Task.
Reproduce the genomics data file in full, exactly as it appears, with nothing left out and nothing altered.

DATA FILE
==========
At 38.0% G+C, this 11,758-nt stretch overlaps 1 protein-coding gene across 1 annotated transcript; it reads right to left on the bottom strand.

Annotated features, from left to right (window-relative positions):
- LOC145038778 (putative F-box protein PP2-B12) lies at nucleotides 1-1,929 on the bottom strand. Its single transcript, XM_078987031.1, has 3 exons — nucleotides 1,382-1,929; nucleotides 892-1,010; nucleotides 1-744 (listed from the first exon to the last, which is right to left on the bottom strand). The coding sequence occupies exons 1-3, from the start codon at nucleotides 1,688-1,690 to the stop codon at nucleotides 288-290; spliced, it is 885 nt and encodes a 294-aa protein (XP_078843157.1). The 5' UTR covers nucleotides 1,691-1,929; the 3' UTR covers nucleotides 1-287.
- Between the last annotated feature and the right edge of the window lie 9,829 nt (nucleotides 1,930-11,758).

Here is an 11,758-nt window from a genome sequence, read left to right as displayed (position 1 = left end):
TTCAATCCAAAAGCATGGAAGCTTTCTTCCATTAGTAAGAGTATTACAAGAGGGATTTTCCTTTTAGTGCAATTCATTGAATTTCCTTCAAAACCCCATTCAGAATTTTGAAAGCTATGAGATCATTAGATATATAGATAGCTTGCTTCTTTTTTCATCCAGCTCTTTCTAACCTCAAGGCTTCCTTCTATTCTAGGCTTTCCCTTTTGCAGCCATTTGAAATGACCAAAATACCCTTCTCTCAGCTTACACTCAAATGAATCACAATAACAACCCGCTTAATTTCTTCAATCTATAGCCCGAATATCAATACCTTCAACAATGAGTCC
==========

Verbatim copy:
At 38.0% G+C, this 11,758-nt stretch overlaps 1 protein-coding gene across 1 annotated transcript; it reads right to left on the bottom strand.

Annotated features, from left to right (window-relative positions):
- LOC145038778 (putative F-box protein PP2-B12) lies at nucleotides 1-1,929 on the bottom strand. Its single transcript, XM_078987031.1, has 3 exons — nucleotides 1,382-1,929; nucleotides 892-1,010; nucleotides 1-744 (listed from the first exon to the last, which is right to left on the bottom strand). The coding sequence occupies exons 1-3, from the start codon at nucleotides 1,688-1,690 to the stop codon at nucleotides 288-290; spliced, it is 885 nt and encodes a 294-aa protein (XP_078843157.1). The 5' UTR covers nucleotides 1,691-1,929; the 3' UTR covers nucleotides 1-287.
- Between the last annotated feature and the right edge of the window lie 9,829 nt (nucleotides 1,930-11,758).

Here is an 11,758-nt window from a genome sequence, read left to right as displayed (position 1 = left end):
TTCAATCCAAAAGCATGGAAGCTTTCTTCCATTAGTAAGAGTATTACAAGAGGGATTTTCCTTTTAGTGCAATTCATTGAATTTCCTTCAAAACCCCATTCAGAATTTTGAAAGCTATGAGATCATTAGATATATAGATAGCTTGCTTCTTTTTTCATCCAGCTCTTTCTAACCTCAAGGCTTCCTTCTATTCTAGGCTTTCCCTTTTGCAGCCATTTGAAATGACCAAAATACCCTTCTCTCAGCTTACACTCAAATGAATCACAATAACAACCCGCTTAATTTCTTCAATCTATAGCCCGAATATCAATACCTTCAACAATGAGTCC